A Guest blog from PJ Sharon

Welcome to Mary's Garden Blog. We have PJ Sharon, she will give us our garden tip and chat about her books.

To clean up or leave it wild?
Cleaning up the garden beds for winter? The case for leaving them wild.
I’m a bit of a neatnik and despite living in the woods, I go to great lengths to clean up the leaves and take care of trimming the hedges and such (although this year, since my husband is retired, he seems happy to take over that duty). But when it comes to my perennial bed, I like to leave it wild. Here’s my rationale. 
First, the leaves offer protection to the root systems of plants that aren’t as freeze-tolerant—such as butterfly bushes or peonies—and usually decay enough through the winter to be compostable in the spring. Second, I like to leave the birds and other critters a food source through the long New England winters. Birds, squirrels, mice and chipmunks love the leftover Iris seedpods. And lastly, it helps me identify new growth in the spring. After years of plotting, planning, and planting this lovely garden, I still am taken aback by how difficult it is to tell if something is a flower or a weed until it’s nearly ready to bloom—which can be a real problem when the garden is taken over by rag weed! By leaving old growth in place until my spring clean out, I’m able to see new shoots and not accidentally tear out patches of primrose or flox before they’ve had a chance to bloom. So, I say, keep it wild! What say you? 

Do you clean out your beds or leave them until spring?

As mentioned above, I’m a bit of a neatnik and a perfectionist. In writerly terms, that means I’m also a ruthless editor, which makes it difficult to let go of a book when it’s time to hit publish.

As an independently published author of over a dozen books, you’d think I would have a handle on the process of writing, editing, and publishing a book. Yes, the process is similar each time, but as any writer will tell you, each book is its own adventure. As Stephen King points out in his book, ON WRITING, “writing is re-writing”. The editing process is an exercise in vanity in that you don’t want anyone to toss your book across the room because of typos and errors. I don’t know if any of you have noticed how many errors are found in books these days. It drives me crazy as a reader to pick up a bestseller and find typos or glaring mistakes that editors should have picked up. I blame the online editing process and cutbacks at publishing houses for this. If you aren’t doing your final edits on a print version of your manuscript, I guarantee you’ll miss some things.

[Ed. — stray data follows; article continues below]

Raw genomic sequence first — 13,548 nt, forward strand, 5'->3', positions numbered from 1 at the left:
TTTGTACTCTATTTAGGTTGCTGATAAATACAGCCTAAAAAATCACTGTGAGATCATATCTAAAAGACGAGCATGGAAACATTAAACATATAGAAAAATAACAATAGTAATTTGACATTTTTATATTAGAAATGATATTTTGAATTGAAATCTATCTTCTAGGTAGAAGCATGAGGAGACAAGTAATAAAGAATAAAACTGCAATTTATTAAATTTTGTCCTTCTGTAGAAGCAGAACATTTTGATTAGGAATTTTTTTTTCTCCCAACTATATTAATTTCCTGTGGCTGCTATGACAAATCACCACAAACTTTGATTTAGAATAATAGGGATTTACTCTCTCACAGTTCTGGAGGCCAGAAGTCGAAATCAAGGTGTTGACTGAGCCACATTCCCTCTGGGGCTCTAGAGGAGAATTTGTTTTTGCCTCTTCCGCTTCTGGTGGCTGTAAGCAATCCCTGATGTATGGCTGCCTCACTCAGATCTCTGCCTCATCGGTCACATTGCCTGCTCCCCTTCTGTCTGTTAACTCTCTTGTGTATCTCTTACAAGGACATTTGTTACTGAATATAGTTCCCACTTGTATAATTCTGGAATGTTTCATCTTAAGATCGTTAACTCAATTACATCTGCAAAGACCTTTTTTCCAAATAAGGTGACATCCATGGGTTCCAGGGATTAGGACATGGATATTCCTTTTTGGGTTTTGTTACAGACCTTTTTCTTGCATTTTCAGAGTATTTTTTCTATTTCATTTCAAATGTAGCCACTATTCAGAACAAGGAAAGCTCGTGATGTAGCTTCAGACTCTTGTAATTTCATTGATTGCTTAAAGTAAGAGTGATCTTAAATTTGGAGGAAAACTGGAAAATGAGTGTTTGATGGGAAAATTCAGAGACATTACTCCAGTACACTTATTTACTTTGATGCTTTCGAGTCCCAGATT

I go through my manuscripts over and over until I know I’ve done all I can do. Then it goes off to either a content editor or beta readers (lay people who are avid readers who will pick up on glaring errors, plot holes, or character defects that irritate them). If you have an expert in the topic of your book, now is a good time to ask them to read it for you in case you missed an important detail. Since this book takes place in NYC, and specifically Brooklyn, I asked my stepson who lives in Brooklyn to fact check it for me and he found a bunch of issues that needed correcting.  I make changes based on this feedback and when I’m satisfied that I’ve done my due diligence, it goes to my editor for three rounds of edits. After that, it’s off to my proofreader, who gets a printed copy. I make more corrections and add my final layers to the story and then I print out a copy for myself and go through it again before sending it to my formatter. Once I get the formatted version, I read through it one more time. I know all of this sounds like overkill, but I swear, I still find things that need fixing even after five sets of eyes have been on it.

That’s where I am at this point with my upcoming release, LIBERTY’S PROMISE. I’ll spend the next few days going through the formatted version before uploading to distributors and ordering my print copies, but it’s always a bit nerve wracking to wonder if it’s as good as it can be. I guess I’ll have to wait for reader reviews to find out! 

My garden can stay wild. My books require a ruthless perfectionism. And I’m okay with that.

If anyone is interested in reading and reviewing LIBERTY’S PROMISE in exchange for a free copy, let me know in the comments below. Early reviews are super important to the success of a new release and it’s the best way to thank an author for their hard work.

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Peace and blessings through the holidays,

Thank you for dropping by PJ. Great tip and Liberty's Promise sound awesome!


stanalei said…
Great advice for the garden and my WIPs. Thanks PJ!
PJ Sharon said…
Thanks, Stanalei! Glad you found the information useful. Of course everyone finds their own process and what works for them. Mine is always evolving, lol.

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